Beirut: Amnesty International urged Lebanese authorities on Thursday to investigate the fate of thousands of people who disappeared during the 1975-1990 civil war and are believed dead or held in Syria.
The appeal came on the 36th anniversary of the outbreak of the sectarian bloodshed that left more than 150,000 people dead.
"It really is high time that the Lebanese authorities took steps towards bringing this very painful episode to a close," said Malcolm Smart, Middle East and North Africa director.
"Both the President and the council of ministers pledged action but as yet no concrete steps have been taken," Smart said.
"What is urgently needed now is an independent commission of inquiry, one that includes among its members representatives of the families of the missing."
The London-based group also called for the collection of DNA from the families of the missing so that it can be compared with DNA gathered from the remains of those killed in the conflict.
The outbreak of Lebanon`s 1975 civil war is commemorated on April 13, the day a bus carrying Palestinian refugees came under fire on the outskirts of Beirut.
The attack was believed to be in retaliation for the killing of members of the Christian Phalange Party outside a church in the same area.
The war, which initially pitted leftist and Palestinian factions against right-wing Christians, quickly escalated into a free-for-all sectarian bloodbath that saw Syria and Israel deploy their troops across the country.
Families of some of Lebanon`s missing still insist they were detained and remain in Syria, which claims it no longer holds any Lebanese political prisoners.
Amineh Abed al-Husri is among the hundreds of Lebanese mothers who for decades have demanded the truth about what happened to their children.
Her son disappeared from Beirut in 1986 and the 78-year-old believes he was handed over to the Syrian authorities.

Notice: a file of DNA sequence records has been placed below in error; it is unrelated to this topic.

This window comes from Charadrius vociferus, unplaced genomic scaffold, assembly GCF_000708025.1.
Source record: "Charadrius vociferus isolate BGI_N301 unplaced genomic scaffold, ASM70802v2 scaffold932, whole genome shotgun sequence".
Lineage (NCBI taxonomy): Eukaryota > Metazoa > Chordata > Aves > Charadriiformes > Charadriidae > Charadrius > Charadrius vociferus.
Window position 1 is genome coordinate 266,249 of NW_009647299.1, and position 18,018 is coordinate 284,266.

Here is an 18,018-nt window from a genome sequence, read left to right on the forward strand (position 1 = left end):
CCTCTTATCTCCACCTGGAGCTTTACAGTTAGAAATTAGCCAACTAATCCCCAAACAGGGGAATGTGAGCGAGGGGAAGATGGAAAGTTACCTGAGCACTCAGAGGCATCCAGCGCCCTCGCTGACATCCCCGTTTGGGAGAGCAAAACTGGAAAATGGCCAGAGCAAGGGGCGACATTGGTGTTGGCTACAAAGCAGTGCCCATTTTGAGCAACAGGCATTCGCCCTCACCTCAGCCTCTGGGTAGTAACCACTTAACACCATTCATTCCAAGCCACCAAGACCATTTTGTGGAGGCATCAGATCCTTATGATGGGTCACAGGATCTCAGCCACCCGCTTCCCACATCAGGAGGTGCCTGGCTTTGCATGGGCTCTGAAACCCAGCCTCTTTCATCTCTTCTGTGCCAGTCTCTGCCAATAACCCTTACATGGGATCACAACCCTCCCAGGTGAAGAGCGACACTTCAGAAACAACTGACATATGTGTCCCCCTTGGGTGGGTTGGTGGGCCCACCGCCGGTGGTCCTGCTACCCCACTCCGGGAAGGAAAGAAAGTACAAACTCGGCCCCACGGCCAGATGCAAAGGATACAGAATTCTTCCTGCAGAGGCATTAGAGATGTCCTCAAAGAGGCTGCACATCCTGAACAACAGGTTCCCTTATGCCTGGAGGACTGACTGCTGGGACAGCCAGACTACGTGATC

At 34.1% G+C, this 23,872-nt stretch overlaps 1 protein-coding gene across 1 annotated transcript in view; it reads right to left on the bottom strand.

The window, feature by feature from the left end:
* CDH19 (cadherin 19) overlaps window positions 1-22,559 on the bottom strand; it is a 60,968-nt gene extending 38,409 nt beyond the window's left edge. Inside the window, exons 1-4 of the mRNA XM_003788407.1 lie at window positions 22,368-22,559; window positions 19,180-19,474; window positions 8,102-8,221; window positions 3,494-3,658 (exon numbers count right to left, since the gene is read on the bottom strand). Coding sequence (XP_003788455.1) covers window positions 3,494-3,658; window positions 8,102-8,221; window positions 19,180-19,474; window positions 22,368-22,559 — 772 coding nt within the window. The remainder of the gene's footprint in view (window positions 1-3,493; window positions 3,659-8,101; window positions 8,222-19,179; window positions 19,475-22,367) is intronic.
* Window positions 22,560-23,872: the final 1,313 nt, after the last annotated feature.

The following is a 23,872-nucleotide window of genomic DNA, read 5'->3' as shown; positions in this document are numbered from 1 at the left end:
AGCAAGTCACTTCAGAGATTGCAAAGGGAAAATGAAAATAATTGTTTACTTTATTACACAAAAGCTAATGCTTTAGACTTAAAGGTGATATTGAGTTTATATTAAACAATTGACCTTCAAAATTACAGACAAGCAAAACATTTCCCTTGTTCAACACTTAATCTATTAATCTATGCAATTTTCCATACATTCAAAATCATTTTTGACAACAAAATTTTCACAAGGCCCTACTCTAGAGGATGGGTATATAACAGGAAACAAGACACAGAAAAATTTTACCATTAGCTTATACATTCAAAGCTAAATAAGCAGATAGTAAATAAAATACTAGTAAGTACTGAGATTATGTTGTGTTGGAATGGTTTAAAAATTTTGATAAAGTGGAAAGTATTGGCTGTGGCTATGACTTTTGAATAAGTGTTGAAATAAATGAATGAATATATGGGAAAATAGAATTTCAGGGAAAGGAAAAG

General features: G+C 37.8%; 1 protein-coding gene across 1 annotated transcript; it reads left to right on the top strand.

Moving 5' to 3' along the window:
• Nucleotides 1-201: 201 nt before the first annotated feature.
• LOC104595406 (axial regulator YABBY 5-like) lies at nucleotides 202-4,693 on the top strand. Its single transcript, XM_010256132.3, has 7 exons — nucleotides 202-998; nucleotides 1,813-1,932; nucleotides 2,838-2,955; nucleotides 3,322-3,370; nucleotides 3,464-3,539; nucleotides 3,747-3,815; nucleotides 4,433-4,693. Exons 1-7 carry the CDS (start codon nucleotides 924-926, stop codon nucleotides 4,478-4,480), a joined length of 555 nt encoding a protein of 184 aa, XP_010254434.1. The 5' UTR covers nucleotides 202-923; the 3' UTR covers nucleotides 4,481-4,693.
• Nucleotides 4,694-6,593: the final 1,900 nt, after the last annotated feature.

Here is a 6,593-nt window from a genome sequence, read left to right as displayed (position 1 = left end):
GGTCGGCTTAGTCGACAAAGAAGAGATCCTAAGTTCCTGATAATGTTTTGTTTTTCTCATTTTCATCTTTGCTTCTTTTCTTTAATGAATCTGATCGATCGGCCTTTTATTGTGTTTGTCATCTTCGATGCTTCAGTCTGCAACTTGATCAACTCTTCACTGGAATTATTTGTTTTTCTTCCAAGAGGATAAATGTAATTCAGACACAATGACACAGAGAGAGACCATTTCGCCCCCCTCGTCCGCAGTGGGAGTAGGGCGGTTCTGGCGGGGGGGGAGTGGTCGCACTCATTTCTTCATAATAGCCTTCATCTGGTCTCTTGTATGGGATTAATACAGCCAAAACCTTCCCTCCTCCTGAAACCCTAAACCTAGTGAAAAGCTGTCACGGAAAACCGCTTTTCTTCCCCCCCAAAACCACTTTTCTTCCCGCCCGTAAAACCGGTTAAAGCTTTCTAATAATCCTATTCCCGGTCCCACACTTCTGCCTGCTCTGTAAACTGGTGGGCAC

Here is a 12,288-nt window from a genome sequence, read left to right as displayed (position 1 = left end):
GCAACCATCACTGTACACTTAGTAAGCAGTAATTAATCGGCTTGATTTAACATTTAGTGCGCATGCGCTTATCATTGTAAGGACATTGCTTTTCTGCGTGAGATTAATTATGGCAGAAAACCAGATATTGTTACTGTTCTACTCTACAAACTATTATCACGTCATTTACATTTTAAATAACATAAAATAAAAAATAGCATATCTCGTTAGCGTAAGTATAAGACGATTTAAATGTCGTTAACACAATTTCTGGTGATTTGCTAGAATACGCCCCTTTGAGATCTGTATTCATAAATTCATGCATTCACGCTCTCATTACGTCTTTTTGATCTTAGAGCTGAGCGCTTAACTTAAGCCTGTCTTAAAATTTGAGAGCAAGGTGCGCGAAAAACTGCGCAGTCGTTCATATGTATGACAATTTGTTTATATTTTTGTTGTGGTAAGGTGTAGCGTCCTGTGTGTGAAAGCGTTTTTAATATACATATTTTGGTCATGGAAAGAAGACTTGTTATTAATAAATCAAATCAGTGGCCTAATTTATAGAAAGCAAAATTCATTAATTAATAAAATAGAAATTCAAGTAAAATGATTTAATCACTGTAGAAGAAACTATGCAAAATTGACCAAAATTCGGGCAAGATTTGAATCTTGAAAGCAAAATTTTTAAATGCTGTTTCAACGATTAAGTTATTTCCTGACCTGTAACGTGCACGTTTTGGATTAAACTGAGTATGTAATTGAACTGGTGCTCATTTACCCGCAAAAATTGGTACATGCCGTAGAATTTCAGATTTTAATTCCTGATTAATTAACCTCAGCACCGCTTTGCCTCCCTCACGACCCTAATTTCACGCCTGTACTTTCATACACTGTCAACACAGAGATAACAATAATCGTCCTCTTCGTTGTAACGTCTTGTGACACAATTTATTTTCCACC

But her information ends there.
"I want my son back. We all want our sons back -- even if it is in a coffin," Husri told Amnesty. "Maybe he is dead, I don`t know. But if I have his body, I would like to bury him next to his father."
Syrian troops entered Lebanon in 1976 and withdrew 29 years later in the wake of the February 2005 assassination of Rafiq Hariri, father of outgoing premier Saad Hariri.
Although the two countries officially established diplomatic ties in 2008, the fate of Lebanon`s missing remains a contested issue.
Many local non-governmental organisations continue to hold Lebanon responsible for uncovering the fate of those missing, a promise made by President Michel Sleiman in his 2008 inauguration speech.
"How can it be that someone who was trying to defend the land of his country is now ignored by his government?" said Sonia Eid.
Her son, Jihad Eid, was a 20-year-old soldier in the Lebanese Army when he went missing on October 13, 1990, shortly before the end of the war.
Eid says she has proof that her son is alive in a Syria detention centre, and told Amnesty that Lebanese military intelligence officers visited Jihad in 1995 in Syria.
"I am sure that he will return," she said.